From a young age, children and adults with attention and concentration problems, who sometimes also suffer from hyperactivity, have difficulty in meeting the challenges that modern environment presents them with. For example, sitting and studying for many hours at school, or in the case of adults, staying focused on tasks that need to be done. Their non-adaptive behavior provokes comments from those around them, and they become problematic both in their own view, and in the view of those close to them. Their confidence in their ability to be part of society is shaken, and some of them give up from the outset, and avoid dealing with challenges like learning new material or getting a new job.
These difficulties are also reflected in the emotional and mental experience with which these children and adults live. They absorb information in a manner that is not continuous, and is constantly interrupted. For example, a child sits in the classroom listening to the teacher explaining how to solve a problem involving adding fractions. They hear that they have to look for a common denominator for the denominator line, but then their concentration on what the teacher is saying suddenly cuts out. A few minutes later, they hear the teacher asking the students to solve the exercises written on the board to practice the material that has just been taught to them. They remember that they need to find a common denominator, but have no idea what to do with it, or what to do next. Such a child can feel that he or she does not belong to the environment in which they are growing up, and this results in an experience of being different and deviant.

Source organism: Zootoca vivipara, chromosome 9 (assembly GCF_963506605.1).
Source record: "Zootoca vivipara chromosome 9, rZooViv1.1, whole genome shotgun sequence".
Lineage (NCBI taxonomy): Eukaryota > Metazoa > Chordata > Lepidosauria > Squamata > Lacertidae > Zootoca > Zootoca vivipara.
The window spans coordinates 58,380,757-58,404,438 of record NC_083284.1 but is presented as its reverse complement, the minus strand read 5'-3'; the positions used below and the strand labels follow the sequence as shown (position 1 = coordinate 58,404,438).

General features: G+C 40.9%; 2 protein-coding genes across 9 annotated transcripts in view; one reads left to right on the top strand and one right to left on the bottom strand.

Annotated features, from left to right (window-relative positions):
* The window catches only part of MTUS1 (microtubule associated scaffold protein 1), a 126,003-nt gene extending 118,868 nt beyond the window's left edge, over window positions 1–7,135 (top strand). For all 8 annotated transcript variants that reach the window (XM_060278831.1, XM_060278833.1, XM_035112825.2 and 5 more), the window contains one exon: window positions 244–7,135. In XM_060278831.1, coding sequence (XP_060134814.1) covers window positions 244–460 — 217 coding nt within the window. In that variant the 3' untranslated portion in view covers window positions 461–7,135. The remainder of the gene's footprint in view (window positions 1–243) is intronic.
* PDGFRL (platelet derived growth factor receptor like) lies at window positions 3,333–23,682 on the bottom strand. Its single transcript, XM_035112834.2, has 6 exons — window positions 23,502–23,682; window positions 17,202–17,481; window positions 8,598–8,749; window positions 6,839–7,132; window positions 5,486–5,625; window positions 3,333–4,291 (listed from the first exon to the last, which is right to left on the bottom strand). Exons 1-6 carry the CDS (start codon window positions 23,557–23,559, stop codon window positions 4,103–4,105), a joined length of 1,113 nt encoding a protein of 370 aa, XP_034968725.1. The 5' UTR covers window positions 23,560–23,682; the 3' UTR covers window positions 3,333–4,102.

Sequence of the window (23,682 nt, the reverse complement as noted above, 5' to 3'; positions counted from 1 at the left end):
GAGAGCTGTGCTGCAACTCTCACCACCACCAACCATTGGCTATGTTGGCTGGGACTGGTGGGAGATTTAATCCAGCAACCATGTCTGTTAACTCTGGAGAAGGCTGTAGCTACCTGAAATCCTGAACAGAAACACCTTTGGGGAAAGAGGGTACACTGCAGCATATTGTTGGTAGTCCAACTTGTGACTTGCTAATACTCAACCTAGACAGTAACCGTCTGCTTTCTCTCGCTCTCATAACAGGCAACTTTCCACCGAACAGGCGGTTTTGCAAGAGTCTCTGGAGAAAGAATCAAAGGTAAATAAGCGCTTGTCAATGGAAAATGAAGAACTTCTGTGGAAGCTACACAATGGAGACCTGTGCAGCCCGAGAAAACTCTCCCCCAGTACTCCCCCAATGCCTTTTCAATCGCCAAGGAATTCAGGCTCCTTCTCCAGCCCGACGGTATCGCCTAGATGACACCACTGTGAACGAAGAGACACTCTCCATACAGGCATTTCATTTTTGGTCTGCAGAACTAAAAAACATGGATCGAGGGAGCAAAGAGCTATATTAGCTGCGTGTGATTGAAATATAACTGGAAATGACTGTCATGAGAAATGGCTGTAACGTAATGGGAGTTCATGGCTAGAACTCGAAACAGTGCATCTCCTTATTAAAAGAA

In addition, people suffering from attention and concentration disorders have no awareness of the situation they are in when they disconnect. They have difficulty explaining why they are unable to work or study, even though it is often clear that they have been blessed with considerable ability. The fact that they have potential that they are unable to realize can be even more frustrating for people suffering from this disorder, who may also be criticized by those around them for not making enough of an effort. Adults may discover after many years that they suffer from attention and concentration disorder, frequently as a result of their child being diagnosed with the same difficulties. These people say that they were treated in the past as lazy and as failures, which caused them great unhappiness.
To this we must add the personal component of each individual. People suffering from these difficulties experience themselves not only through the impairment to their attention and concentration, but also their particular personality. For example, a child with a tendency to want to please the adults around him will be very frustrated in class, and will perhaps experience a constant fear of disappointing the teacher and losing his or her love. As a result, this child could experience considerable anxiety about going to school, and look for ways of avoiding going to school, or getting out of school assignments. Eventually the picture that emerges is of a recalcitrant child, but we must understand what lies behind this: the child is in a constant and wearing state of conflict between the desire to be a "good boy/girl", and the difficulty in paying attention to the adults around them.
Another factor affecting the they live, especially with regard to children. We must take into account the connection with parents, school, and social and cultural values, which affect the way in which the child or adult feels they and their difficulties are being treated.
It can be seen that there are many variables that need to be taken into account in order to understand the experience of a child or adult dealing with attention and concentration difficulties and hyperactivity. In the framework of psychological / emotional therapy, the therapist helps patients think about themselves in a broad and deep way. The patient acquires new insights with regard to his or her specific abilities and difficulties, as well as understanding the emotional obstacles, such as fear or anxiety that he or she faces as a result of these difficulties. In addition, the patient receives reinforcement for positive feelings of self-belief and connection with others, since the therapeutic experience involves an optimal and nurturing connection.